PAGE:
BEST MEXICAN BAKERY 2004 | La Tolteca Mexican Foods | Food & Drink | Phoenix
Jackie Mercandetti
Lunchtime at La Tolteca is as busy as Van Buren gets -- during the day.

La Tolteca is a bright and cheery superstore, a bakery, restaurant, butcher shop and supermarket where you can buy tamarind candies, dried Jamaica flowers, beer, fresh cucumber juice and beef tongue. But the way La Tolteca is designed, it's the panaderia, or bakery section, that customers must file by first -- gleaming glass cases with pan dulce, multicolored cookies and fresh fruit, guava-filled empanadas, churros, plastic cups filled with tricolored flan, and La Tolteca's supreme delicacy, its tres leches cakes, creamy white sponge cake drenched in sweetened milk, fruit filling slathered between the thick layers, and topped with whipped cream. The tres leches cakes are available in individual slices, or in massive sheets the size of a boogie board.

Now, that gives new meaning to the phrase "sugar rush."

Timur Guseynov
If you're craving a foodie fiesta, look no further than either of the Phoenix Ranch Markets. With myriad Mexican meals available from any of the varied food stations -- offering up everything from freshly made-right-in-front-of-you shrimp tacos to the hangover-curing menudo (on weekends) -- your taste buds will forgive you for all those trips to the Del Taco drive-through. In fact, visiting these enormous supermercados is a very sensual experience. Whether your eyes are accosted by the vibrant decor, or your ears are introduced to the lively salsa music blaring over the PA system, every sense gets a workout. While the proboscis will definitely get some action with all the aromas, see if it can also pick out the smell of love in the air, as the expansive carniceria isn't the only meat market on the premises. Duded-up caballeros flirt up a storm with gorgeous chicas near the canned goods, and a young couple nuzzles near the crowded cafeteria-style El Cocina. The place is pretty popular on the weekends among the Hispanic crowd and even takes on a discoteca-like feel (especially given the color scheme and soundtrack), and one mother is seen dancing down an aisle with her toddler. But that kind of responsibility comes much later in life, and any potentially amorous pair that hooks up here may want to head to the panaderia to pick out a wedding cake first.
In a place like Phoenix, where Spanish is the only language in some sections, there is no shortage of Mexican dives. But we suggest you try Birrieria El Gordo on 27th Avenue, about a block north of Indian School. The decor is sparse, and if your Spanish is rusty, you may have to get by with goofy white-boy sign language, but the tacos are delicioso, with tortillas made from scratch on site every day, and some of the best patrn, cabeza and barbacoa-style meat we've ever pushed past our lips. Don't forget to hit the sauce cart with its little limes, finely chopped cabbage and a half-dozen types of salsa. And they also make a great bowl of menudo on the weekends, if you happen to be hung over from too much tequila the night before.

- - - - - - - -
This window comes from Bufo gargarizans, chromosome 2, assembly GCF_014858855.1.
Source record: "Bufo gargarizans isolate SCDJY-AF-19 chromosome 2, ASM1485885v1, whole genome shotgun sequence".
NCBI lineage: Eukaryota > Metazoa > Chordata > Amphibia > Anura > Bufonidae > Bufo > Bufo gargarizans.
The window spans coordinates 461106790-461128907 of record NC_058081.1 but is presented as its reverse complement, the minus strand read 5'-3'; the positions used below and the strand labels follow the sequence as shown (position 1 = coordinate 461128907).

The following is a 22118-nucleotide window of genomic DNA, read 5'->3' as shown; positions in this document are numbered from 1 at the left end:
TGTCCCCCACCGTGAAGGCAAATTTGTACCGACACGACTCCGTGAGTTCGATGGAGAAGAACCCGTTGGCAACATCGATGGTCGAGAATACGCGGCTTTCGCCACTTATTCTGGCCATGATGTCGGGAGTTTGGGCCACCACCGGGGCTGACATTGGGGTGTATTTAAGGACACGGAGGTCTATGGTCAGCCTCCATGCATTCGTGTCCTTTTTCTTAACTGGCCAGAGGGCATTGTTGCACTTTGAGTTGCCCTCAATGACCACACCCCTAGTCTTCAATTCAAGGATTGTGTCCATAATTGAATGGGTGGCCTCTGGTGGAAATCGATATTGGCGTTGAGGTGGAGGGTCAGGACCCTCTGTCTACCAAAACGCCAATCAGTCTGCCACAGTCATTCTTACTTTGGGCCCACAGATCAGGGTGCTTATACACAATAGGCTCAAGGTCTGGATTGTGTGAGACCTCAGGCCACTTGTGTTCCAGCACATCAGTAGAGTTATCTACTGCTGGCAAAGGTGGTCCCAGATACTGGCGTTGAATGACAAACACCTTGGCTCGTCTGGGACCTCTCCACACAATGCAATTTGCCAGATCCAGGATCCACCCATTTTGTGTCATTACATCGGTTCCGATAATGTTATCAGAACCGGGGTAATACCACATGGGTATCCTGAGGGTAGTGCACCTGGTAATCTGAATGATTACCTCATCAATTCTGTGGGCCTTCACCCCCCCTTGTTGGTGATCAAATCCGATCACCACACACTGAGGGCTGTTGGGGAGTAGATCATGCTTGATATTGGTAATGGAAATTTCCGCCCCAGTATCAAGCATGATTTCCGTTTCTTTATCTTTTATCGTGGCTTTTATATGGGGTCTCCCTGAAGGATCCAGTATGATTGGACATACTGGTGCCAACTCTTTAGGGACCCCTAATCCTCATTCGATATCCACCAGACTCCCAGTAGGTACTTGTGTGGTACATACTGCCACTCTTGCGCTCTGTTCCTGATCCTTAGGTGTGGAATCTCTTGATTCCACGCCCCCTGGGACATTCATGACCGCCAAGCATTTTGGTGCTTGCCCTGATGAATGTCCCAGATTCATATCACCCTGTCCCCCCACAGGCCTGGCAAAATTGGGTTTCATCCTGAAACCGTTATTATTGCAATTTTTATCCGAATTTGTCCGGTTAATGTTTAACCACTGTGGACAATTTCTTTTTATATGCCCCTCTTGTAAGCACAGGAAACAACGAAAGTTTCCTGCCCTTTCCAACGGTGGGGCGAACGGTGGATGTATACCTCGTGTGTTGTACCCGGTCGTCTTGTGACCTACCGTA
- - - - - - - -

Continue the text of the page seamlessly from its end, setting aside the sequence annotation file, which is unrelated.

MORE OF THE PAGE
The youngster's B-Day is drawing nigh and he's been clamoring for a fancy-pants piata, but no rainbow-colored donkey or bull will suffice this time around (especially after that Juicy Fruit commercial had him sleeping in your bed for weeks). He's already prepped a short list of the usual suspects -- Batman, Clifford, Yu-Gi-Oh!.

So you head to Sanchez & Sons Printing, where the kindly shopkeeper gives you the option of a custom-made creation or choosing from their vast selection of cartoon heroes. You consider an impressive Nemo-esque clownfish or a badass-looking Teenage Mutant Ninja Turtle, before settling on a SpongeBob effigy.

The good news: SpongeBob won't be around for long -- at least, not in his current form. The bad news: You'll be picking pieces of him off the lawn for months.

Ooo-wee! It is getting hot in here. Every weekend, the parking lot of this ritzy downtown Phoenix nightclub is packed with Hummers, lowriders and luxury sedans. There's a $10 cover most nights, a dress code (upscale casual -- no baggy pants, no athletic wear), and a security check at the door. The two dance floors stay shakin' until the wee hours of the morning, with Latin pop on the main dance floor and some serious salsa action in the back -- Saturdays, all the way 'til 4 a.m.

The Arizona State Fair comes and goes each October. How do the churro- and carnie-ride-obsessed deal with the next 50 or so weeks? A perfectly acceptable substitute is found at the Great Southwestern Swap Meet, a.k.a. El Gran Mercado. For the most part, the giant market is like the fair's commercial building gone Chicano, and the place certainly lives up to its name, with almost 1,400 vendors. You'll find joyerias and dulcerias next to booths selling used appliances. Several unisex salons style the locks of many of the folks who turn out every weekend to sell off their worldly possessions or dance to Tejano bands in the cavernous dance hall; some prefer singing karaoke en espaol in the courtyard next to one of El Gran Mercado's many eateries, or hanging out in the arcades with the pool-shooting teens.